In just over a hundred years - from the death of Muhammad in 632 to the beginning of the Abbasid Caliphate in 750 - the followers of the Prophet swept across the whole of the Middle East, North Africa, and Spain. Their armies threatened states as far flung as the Franks in Western Europe and the Tang Empire in China. The conquered territory was larger than the Roman Empire at its greatest expansion, and it was claimed for the Arabs in roughly half the time. How this collection of Arabian tribes was able to engulf so many empires, states, and armies in such a short period has perplexed historians for centuries. Most accounts of the Arab invasions have been based almost solely on the early Muslim sources, which were composed centuries later to illustrate the divinely chosen status of the Arabs. Robert Hoyland's groundbreaking new history assimilates not only the rich biographical information of the early Muslim sources but also the many non-Arabic sources, contemporaneous or near-contemporaneous with the conquests.
In God's Path begins with a broad picture of the Late Antique world prior to the Prophet's arrival, a world dominated by two superpowers: Byzantium and Sasanian Persia. In between these empires, emerged a distinct Arabian identity, which helped forge the inhabitants of western Arabia into a formidable fighting force. The Arabs are the principal actors in this drama yet, as Hoyland shows, the peoples along the edges of Byzantium and Persia - the Khazars, Bulgars, Avars, and Turks - all played critical roles in the remaking of the old world order. The new faith propagated by Muhammad and his successors made it possible for many of the conquered peoples to join the Arabs in creating the first Islamic Empire.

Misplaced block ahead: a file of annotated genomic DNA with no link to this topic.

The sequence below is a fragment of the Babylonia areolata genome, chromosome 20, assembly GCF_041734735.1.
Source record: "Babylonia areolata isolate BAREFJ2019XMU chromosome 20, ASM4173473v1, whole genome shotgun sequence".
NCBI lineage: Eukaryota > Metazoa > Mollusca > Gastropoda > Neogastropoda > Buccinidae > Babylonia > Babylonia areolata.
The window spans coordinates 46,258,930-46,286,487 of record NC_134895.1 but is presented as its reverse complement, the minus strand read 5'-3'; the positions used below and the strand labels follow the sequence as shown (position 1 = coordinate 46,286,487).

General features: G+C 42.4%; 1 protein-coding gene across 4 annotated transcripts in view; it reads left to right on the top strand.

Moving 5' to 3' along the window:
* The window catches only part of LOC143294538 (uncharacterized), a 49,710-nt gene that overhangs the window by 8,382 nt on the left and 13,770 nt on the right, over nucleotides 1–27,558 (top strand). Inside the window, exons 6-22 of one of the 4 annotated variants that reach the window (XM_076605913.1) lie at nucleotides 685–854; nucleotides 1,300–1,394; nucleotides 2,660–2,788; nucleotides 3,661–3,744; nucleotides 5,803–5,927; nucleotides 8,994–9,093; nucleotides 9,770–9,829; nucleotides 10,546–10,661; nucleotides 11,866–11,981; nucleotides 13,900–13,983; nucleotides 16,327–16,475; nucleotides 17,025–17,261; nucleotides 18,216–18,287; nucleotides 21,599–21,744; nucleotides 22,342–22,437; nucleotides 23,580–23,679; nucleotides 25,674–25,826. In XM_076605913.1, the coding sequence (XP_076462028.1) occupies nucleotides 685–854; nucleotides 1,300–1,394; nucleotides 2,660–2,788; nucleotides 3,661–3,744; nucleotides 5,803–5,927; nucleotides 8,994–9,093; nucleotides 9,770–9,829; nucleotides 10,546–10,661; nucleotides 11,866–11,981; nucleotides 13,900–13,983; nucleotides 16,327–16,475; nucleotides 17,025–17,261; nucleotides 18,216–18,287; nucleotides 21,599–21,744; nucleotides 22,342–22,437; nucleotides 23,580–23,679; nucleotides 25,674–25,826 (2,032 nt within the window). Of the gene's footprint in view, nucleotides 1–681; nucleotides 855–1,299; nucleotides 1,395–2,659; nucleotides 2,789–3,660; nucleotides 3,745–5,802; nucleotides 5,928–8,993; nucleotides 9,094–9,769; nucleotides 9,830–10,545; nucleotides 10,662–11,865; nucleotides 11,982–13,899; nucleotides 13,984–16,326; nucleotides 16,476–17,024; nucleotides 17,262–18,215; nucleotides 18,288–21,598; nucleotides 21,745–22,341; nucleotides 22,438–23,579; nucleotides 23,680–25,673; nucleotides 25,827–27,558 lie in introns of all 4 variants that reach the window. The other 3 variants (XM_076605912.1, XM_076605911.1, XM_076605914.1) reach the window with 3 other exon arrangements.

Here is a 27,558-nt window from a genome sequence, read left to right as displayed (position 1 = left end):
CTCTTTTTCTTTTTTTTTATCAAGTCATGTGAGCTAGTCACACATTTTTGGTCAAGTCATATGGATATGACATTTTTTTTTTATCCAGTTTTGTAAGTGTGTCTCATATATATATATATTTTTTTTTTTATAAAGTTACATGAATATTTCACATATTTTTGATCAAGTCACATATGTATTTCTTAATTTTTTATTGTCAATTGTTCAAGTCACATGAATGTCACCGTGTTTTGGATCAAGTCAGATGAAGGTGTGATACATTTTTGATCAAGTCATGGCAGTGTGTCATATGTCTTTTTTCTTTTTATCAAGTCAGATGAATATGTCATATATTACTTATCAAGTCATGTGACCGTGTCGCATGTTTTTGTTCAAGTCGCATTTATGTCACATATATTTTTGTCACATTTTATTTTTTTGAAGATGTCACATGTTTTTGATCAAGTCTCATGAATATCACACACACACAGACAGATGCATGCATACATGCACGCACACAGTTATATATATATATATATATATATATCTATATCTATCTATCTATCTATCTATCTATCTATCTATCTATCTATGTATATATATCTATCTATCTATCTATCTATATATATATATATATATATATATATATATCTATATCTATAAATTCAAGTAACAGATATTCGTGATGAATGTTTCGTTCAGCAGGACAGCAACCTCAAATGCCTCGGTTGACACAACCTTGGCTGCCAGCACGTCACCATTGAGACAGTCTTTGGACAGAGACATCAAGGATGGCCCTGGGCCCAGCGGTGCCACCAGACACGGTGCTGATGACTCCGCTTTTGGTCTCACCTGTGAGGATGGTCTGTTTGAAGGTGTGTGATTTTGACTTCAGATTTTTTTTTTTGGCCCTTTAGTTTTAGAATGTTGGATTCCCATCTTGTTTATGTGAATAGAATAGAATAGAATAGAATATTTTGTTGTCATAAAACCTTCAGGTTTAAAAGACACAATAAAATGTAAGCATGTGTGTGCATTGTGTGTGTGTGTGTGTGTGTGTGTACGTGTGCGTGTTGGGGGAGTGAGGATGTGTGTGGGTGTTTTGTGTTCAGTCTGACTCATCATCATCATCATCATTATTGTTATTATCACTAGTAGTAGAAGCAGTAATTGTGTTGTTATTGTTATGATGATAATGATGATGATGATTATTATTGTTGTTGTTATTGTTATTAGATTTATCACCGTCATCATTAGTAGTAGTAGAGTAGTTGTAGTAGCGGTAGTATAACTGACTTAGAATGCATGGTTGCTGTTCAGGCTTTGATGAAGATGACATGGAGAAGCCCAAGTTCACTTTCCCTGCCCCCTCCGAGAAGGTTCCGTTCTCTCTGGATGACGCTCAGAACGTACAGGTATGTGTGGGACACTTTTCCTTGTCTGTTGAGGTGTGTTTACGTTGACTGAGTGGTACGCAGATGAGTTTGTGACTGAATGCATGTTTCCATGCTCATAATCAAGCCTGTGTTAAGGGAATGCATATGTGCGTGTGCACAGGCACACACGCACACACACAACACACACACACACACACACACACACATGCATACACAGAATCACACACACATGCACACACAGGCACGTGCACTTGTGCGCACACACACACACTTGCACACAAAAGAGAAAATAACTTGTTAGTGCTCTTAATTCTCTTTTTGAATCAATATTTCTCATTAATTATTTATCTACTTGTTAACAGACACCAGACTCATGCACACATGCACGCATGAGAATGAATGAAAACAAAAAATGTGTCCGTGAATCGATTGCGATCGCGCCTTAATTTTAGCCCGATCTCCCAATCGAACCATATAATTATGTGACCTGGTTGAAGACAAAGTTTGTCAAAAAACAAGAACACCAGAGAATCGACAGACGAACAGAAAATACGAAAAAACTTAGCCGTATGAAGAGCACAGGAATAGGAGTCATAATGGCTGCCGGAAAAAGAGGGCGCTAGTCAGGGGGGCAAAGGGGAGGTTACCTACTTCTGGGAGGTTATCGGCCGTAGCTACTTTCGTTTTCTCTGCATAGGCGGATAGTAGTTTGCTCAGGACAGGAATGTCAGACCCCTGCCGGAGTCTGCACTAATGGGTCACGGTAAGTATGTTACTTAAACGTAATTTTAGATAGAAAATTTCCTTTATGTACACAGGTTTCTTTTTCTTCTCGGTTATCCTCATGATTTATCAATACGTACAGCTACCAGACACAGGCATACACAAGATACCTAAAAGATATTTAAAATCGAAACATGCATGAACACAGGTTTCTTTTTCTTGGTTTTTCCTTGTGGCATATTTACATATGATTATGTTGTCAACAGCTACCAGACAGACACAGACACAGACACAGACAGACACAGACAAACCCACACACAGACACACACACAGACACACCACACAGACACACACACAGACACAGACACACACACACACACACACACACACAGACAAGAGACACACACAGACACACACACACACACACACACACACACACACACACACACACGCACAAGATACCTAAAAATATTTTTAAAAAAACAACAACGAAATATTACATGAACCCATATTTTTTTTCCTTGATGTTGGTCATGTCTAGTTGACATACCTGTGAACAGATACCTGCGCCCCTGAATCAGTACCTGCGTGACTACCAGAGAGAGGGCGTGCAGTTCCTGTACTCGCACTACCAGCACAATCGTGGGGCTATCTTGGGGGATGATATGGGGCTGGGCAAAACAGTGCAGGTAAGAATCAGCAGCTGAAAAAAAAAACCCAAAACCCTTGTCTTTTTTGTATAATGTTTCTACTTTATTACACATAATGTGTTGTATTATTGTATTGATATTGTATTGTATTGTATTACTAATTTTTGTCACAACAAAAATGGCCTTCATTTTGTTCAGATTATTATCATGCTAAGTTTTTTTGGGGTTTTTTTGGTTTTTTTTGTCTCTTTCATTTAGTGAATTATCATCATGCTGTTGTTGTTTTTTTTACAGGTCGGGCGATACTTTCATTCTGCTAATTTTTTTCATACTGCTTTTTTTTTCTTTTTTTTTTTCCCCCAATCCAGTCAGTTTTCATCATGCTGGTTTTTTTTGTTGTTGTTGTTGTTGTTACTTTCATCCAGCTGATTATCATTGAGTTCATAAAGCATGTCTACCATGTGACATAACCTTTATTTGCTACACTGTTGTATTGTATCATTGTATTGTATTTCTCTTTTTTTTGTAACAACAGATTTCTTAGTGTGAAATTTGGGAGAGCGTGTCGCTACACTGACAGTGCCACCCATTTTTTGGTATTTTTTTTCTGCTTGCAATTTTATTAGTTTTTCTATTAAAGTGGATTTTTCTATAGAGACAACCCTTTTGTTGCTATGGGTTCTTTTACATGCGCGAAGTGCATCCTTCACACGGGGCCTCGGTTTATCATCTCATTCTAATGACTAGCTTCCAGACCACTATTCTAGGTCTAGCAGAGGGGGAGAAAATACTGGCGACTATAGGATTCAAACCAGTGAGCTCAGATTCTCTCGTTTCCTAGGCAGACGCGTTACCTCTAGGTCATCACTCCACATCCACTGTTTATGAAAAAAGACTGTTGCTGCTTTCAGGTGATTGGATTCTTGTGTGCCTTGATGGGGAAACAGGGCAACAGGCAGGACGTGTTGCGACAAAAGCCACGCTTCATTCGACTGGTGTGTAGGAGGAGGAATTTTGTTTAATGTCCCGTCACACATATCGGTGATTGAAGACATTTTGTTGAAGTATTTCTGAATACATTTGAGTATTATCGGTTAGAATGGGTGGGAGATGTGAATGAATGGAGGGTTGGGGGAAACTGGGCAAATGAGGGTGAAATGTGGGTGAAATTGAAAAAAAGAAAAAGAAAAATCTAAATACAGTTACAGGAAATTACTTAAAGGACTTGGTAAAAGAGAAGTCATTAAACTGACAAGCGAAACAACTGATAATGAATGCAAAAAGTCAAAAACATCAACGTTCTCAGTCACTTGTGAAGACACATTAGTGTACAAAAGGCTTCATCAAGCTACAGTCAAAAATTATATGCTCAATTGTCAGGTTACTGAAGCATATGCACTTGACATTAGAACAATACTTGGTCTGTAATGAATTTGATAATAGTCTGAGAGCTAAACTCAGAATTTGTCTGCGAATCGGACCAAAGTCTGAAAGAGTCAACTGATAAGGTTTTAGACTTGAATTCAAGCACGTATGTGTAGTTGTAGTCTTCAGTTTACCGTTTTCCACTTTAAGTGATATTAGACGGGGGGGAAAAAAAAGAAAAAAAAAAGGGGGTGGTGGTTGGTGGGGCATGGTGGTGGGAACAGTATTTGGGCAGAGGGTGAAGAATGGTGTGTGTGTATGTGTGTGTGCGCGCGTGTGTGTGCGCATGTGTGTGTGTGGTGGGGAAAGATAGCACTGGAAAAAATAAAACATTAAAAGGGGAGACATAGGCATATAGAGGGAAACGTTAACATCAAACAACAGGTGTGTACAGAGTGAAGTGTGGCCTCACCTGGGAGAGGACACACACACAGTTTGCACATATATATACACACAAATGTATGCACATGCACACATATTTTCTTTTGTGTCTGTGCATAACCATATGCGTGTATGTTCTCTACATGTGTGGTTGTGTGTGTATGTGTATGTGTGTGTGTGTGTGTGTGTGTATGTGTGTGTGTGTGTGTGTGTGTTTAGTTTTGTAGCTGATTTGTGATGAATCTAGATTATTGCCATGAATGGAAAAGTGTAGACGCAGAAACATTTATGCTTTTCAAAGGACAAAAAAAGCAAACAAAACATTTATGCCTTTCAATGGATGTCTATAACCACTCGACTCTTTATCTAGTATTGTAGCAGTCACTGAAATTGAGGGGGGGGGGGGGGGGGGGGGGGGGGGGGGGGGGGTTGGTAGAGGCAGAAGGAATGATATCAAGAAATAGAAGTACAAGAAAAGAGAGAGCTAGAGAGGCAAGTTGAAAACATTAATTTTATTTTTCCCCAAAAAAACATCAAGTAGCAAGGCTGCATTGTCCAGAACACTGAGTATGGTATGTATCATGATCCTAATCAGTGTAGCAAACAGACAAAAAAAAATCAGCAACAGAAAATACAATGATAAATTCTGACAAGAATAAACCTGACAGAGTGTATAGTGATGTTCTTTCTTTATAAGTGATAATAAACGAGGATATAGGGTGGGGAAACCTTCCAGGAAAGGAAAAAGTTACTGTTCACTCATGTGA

Well-paced, comprehensive, and eminently readable, In God's Path presents a sweeping narrative of a transformational period in world history.
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Islamic conquest history from the outside
- Deep Reader
I rate it pretty high and top of the list of all audio books I ever listened.
I picked up a history book after a long time and having read a lot of history books on Rome, Byzantine, Persian and recent Indian history (from 12th century onward) and many from Muslim view point; I find myself in unique position to comment. In my opinion professor did an excellent job gathering up a lot of information and summing up nicely from outsider's view point. It is as unbiased commentary on the events took place between 6th and 8th century events in Arabian peninsula and neighboring regions. Also, how people jumped to the Arab identity and fall back to their ancestral roots later.
It's a non fiction history book on the events that are well known, so mostly I knew what to expect.
All. This book is very intense with lots of information.
Yes. Unfortunately I couldn't but still finished it pretty quickly.
1 - Moghals in India existed till 1857 in Dehli and not 1757 when British sacked the last moghal king Bahadur Shah Zafar.
2 - There is no mention of the food items that those unique communities of 6th to 8th century consumed, as we know that Muslims strictly eat halal meat while Jewish eat Kosher meat and both don’t eat Pigs, hogs or boars etc.
Finally, this book has a lot of information in one place which is very impressive. I hope to read another book on the later events soon by this author.
- Abdul Qayyum